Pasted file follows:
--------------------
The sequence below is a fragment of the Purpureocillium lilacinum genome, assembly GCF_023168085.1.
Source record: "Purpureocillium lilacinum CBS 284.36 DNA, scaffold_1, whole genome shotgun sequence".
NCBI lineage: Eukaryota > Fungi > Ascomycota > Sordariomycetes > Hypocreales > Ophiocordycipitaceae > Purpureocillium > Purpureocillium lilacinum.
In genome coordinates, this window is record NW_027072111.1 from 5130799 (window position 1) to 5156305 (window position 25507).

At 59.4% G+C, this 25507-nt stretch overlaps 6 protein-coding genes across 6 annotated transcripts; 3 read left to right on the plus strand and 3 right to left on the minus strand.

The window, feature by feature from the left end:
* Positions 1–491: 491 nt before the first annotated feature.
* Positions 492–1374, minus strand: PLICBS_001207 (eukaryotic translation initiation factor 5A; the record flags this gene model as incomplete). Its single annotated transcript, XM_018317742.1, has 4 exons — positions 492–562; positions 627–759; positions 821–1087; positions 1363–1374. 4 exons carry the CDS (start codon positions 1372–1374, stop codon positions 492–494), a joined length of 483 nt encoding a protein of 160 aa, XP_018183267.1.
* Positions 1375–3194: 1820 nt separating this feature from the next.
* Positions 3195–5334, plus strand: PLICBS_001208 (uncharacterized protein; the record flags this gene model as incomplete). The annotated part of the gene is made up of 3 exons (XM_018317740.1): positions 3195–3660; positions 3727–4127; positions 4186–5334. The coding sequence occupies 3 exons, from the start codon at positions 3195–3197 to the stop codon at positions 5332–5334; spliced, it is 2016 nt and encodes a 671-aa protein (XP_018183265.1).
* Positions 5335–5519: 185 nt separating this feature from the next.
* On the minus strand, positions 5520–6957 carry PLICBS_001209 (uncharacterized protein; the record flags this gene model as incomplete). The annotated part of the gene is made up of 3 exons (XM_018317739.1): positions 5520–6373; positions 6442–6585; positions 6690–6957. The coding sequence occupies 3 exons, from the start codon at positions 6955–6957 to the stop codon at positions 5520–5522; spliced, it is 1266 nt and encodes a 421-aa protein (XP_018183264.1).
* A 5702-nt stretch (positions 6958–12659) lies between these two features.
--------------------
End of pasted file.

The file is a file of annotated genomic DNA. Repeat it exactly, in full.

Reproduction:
The sequence below is a fragment of the Purpureocillium lilacinum genome, assembly GCF_023168085.1.
Source record: "Purpureocillium lilacinum CBS 284.36 DNA, scaffold_1, whole genome shotgun sequence".
NCBI lineage: Eukaryota > Fungi > Ascomycota > Sordariomycetes > Hypocreales > Ophiocordycipitaceae > Purpureocillium > Purpureocillium lilacinum.
In genome coordinates, this window is record NW_027072111.1 from 5130799 (window position 1) to 5156305 (window position 25507).

At 59.4% G+C, this 25507-nt stretch overlaps 6 protein-coding genes across 6 annotated transcripts; 3 read left to right on the plus strand and 3 right to left on the minus strand.

The window, feature by feature from the left end:
* Positions 1–491: 491 nt before the first annotated feature.
* Positions 492–1374, minus strand: PLICBS_001207 (eukaryotic translation initiation factor 5A; the record flags this gene model as incomplete). Its single annotated transcript, XM_018317742.1, has 4 exons — positions 492–562; positions 627–759; positions 821–1087; positions 1363–1374. 4 exons carry the CDS (start codon positions 1372–1374, stop codon positions 492–494), a joined length of 483 nt encoding a protein of 160 aa, XP_018183267.1.
* Positions 1375–3194: 1820 nt separating this feature from the next.
* Positions 3195–5334, plus strand: PLICBS_001208 (uncharacterized protein; the record flags this gene model as incomplete). The annotated part of the gene is made up of 3 exons (XM_018317740.1): positions 3195–3660; positions 3727–4127; positions 4186–5334. The coding sequence occupies 3 exons, from the start codon at positions 3195–3197 to the stop codon at positions 5332–5334; spliced, it is 2016 nt and encodes a 671-aa protein (XP_018183265.1).
* Positions 5335–5519: 185 nt separating this feature from the next.
* On the minus strand, positions 5520–6957 carry PLICBS_001209 (uncharacterized protein; the record flags this gene model as incomplete). The annotated part of the gene is made up of 3 exons (XM_018317739.1): positions 5520–6373; positions 6442–6585; positions 6690–6957. The coding sequence occupies 3 exons, from the start codon at positions 6955–6957 to the stop codon at positions 5520–5522; spliced, it is 1266 nt and encodes a 421-aa protein (XP_018183264.1).
* A 5702-nt stretch (positions 6958–12659) lies between these two features.